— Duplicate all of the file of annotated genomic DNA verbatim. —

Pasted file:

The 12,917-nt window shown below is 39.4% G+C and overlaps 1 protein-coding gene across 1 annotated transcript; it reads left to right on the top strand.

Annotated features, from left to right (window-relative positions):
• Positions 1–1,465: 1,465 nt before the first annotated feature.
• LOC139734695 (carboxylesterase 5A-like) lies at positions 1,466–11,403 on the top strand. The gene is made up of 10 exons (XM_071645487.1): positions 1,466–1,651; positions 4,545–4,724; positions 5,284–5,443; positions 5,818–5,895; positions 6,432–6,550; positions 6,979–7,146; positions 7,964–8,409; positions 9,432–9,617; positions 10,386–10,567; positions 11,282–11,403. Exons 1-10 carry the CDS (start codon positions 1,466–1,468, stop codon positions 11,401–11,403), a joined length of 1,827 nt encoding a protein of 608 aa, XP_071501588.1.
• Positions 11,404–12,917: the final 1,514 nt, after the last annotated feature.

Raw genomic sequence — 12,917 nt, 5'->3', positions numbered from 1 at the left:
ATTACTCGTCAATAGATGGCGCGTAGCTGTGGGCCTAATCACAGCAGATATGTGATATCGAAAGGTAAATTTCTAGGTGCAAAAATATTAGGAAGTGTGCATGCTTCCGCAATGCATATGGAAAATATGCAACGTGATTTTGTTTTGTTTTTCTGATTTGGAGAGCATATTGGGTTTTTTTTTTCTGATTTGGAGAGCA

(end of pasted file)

The 12,917-nt window shown below is 39.4% G+C and overlaps 1 protein-coding gene across 1 annotated transcript; it reads left to right on the top strand.

Annotated features, from left to right (window-relative positions):
• Positions 1–1,465: 1,465 nt before the first annotated feature.
• LOC139734695 (carboxylesterase 5A-like) lies at positions 1,466–11,403 on the top strand. The gene is made up of 10 exons (XM_071645487.1): positions 1,466–1,651; positions 4,545–4,724; positions 5,284–5,443; positions 5,818–5,895; positions 6,432–6,550; positions 6,979–7,146; positions 7,964–8,409; positions 9,432–9,617; positions 10,386–10,567; positions 11,282–11,403. Exons 1-10 carry the CDS (start codon positions 1,466–1,468, stop codon positions 11,401–11,403), a joined length of 1,827 nt encoding a protein of 608 aa, XP_071501588.1.
• Positions 11,404–12,917: the final 1,514 nt, after the last annotated feature.

Raw genomic sequence — 12,917 nt, 5'->3', positions numbered from 1 at the left:
ATTACTCGTCAATAGATGGCGCGTAGCTGTGGGCCTAATCACAGCAGATATGTGATATCGAAAGGTAAATTTCTAGGTGCAAAAATATTAGGAAGTGTGCATGCTTCCGCAATGCATATGGAAAATATGCAACGTGATTTTGTTTTGTTTTTCTGATTTGGAGAGCATATTGGGTTTTTTTTTTCTGATTTGGAGAGCA